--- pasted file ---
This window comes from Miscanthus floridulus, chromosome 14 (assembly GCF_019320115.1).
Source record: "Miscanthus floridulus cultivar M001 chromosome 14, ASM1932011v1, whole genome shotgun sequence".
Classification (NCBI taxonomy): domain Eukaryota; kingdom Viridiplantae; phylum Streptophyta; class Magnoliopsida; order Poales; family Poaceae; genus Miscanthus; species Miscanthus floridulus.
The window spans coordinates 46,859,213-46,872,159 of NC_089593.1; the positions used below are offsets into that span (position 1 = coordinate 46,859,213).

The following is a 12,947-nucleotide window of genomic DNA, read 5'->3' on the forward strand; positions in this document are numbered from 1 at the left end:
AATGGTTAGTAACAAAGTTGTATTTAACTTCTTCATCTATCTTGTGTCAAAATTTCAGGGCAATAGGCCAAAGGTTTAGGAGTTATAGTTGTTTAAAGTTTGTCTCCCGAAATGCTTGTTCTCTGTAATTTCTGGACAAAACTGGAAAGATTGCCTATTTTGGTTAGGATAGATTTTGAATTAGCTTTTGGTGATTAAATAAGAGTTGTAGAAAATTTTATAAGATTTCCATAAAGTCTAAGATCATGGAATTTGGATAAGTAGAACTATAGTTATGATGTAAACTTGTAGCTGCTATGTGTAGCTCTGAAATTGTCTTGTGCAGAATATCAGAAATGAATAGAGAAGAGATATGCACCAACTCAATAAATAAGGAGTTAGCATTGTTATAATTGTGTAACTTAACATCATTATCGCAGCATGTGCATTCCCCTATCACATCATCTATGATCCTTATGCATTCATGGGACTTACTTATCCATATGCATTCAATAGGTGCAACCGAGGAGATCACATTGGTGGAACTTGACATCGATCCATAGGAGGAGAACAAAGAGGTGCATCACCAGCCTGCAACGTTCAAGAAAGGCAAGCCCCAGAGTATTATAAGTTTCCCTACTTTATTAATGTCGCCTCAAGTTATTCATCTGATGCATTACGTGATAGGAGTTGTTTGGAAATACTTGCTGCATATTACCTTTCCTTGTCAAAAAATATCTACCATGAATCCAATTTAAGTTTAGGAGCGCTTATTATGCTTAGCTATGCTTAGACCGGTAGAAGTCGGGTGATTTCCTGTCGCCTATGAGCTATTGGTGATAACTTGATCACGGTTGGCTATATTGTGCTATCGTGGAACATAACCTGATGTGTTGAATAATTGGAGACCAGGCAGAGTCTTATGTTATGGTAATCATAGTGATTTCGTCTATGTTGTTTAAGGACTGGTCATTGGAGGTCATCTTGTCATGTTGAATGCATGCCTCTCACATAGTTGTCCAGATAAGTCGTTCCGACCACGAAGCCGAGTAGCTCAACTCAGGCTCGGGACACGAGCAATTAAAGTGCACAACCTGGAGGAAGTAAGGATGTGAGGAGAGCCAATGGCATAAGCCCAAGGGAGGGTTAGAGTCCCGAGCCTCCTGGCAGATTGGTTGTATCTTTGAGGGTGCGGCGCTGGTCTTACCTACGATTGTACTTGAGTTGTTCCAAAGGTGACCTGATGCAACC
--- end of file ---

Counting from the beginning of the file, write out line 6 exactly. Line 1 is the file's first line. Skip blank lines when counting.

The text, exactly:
AATGGTTAGTAACAAAGTTGTATTTAACTTCTTCATCTATCTTGTGTCAAAATTTCAGGGCAATAGGCCAAAGGTTTAGGAGTTATAGTTGTTTAAAGTTTGTCTCCCGAAATGCTTGTTCTCTGTAATTTCTGGACAAAACTGGAAAGATTGCCTATTTTGGTTAGGATAGATTTTGAATTAGCTTTTGGTGATTAAATAAGAGTTGTAGAAAATTTTATAAGATTTCCATAAAGTCTAAGATCATGGAATTTGGATAAGTAGAACTATAGTTATGATGTAAACTTGTAGCTGCTATGTGTAGCTCTGAAATTGTCTTGTGCAGAATATCAGAAATGAATAGAGAAGAGATATGCACCAACTCAATAAATAAGGAGTTAGCATTGTTATAATTGTGTAACTTAACATCATTATCGCAGCATGTGCATTCCCCTATCACATCATCTATGATCCTTATGCATTCATGGGACTTACTTATCCATATGCATTCAATAGGTGCAACCGAGGAGATCACATTGGTGGAACTTGACATCGATCCATAGGAGGAGAACAAAGAGGTGCATCACCAGCCTGCAACGTTCAAGAAAGGCAAGCCCCAGAGTATTATAAGTTTCCCTACTTTATTAATGTCGCCTCAAGTTATTCATCTGATGCATTACGTGATAGGAGTTGTTTGGAAATACTTGCTGCATATTACCTTTCCTTGTCAAAAAATATCTACCATGAATCCAATTTAAGTTTAGGAGCGCTTATTATGCTTAGCTATGCTTAGACCGGTAGAAGTCGGGTGATTTCCTGTCGCCTATGAGCTATTGGTGATAACTTGATCACGGTTGGCTATATTGTGCTATCGTGGAACATAACCTGATGTGTTGAATAATTGGAGACCAGGCAGAGTCTTATGTTATGGTAATCATAGTGATTTCGTCTATGTTGTTTAAGGACTGGTCATTGGAGGTCATCTTGTCATGTTGAATGCATGCCTCTCACATAGTTGTCCAGATAAGTCGTTCCGACCACGAAGCCGAGTAGCTCAACTCAGGCTCGGGACACGAGCAATTAAAGTGCACAACCTGGAGGAAGTAAGGATGTGAGGAGAGCCAATGGCATAAGCCCAAGGGAGGGTTAGAGTCCCGAGCCTCCTGGCAGATTGGTTGTATCTTTGAGGGTGCGGCGCTGGTCTTACCTACGATTGTACTTGAGTTGTTCCAAAGGTGACCTGATGCAACC